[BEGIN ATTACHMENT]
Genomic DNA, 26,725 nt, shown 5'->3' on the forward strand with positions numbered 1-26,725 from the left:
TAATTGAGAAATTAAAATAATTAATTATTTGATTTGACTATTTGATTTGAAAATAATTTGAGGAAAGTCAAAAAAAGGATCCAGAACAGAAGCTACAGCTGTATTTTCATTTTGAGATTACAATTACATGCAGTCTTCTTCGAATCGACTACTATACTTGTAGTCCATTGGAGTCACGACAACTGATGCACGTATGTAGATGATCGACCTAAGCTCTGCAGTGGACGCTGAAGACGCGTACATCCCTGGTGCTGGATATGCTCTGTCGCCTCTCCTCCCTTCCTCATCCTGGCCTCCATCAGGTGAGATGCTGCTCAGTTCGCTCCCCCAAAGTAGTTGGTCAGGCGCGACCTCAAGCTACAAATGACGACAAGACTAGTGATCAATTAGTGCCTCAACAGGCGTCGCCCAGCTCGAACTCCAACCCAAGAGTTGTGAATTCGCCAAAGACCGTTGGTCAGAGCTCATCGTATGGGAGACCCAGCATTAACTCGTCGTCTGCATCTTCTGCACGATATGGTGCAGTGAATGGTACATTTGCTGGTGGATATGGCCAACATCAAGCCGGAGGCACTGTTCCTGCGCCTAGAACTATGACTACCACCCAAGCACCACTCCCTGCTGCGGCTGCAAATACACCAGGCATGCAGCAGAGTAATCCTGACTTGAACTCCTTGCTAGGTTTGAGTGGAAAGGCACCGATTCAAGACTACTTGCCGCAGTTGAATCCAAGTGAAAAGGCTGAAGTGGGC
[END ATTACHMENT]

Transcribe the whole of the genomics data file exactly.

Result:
Genomic DNA, 26,725 nt, shown 5'->3' on the forward strand with positions numbered 1-26,725 from the left:
TAATTGAGAAATTAAAATAATTAATTATTTGATTTGACTATTTGATTTGAAAATAATTTGAGGAAAGTCAAAAAAAGGATCCAGAACAGAAGCTACAGCTGTATTTTCATTTTGAGATTACAATTACATGCAGTCTTCTTCGAATCGACTACTATACTTGTAGTCCATTGGAGTCACGACAACTGATGCACGTATGTAGATGATCGACCTAAGCTCTGCAGTGGACGCTGAAGACGCGTACATCCCTGGTGCTGGATATGCTCTGTCGCCTCTCCTCCCTTCCTCATCCTGGCCTCCATCAGGTGAGATGCTGCTCAGTTCGCTCCCCCAAAGTAGTTGGTCAGGCGCGACCTCAAGCTACAAATGACGACAAGACTAGTGATCAATTAGTGCCTCAACAGGCGTCGCCCAGCTCGAACTCCAACCCAAGAGTTGTGAATTCGCCAAAGACCGTTGGTCAGAGCTCATCGTATGGGAGACCCAGCATTAACTCGTCGTCTGCATCTTCTGCACGATATGGTGCAGTGAATGGTACATTTGCTGGTGGATATGGCCAACATCAAGCCGGAGGCACTGTTCCTGCGCCTAGAACTATGACTACCACCCAAGCACCACTCCCTGCTGCGGCTGCAAATACACCAGGCATGCAGCAGAGTAATCCTGACTTGAACTCCTTGCTAGGTTTGAGTGGAAAGGCACCGATTCAAGACTACTTGCCGCAGTTGAATCCAAGTGAAAAGGCTGAAGTGGGC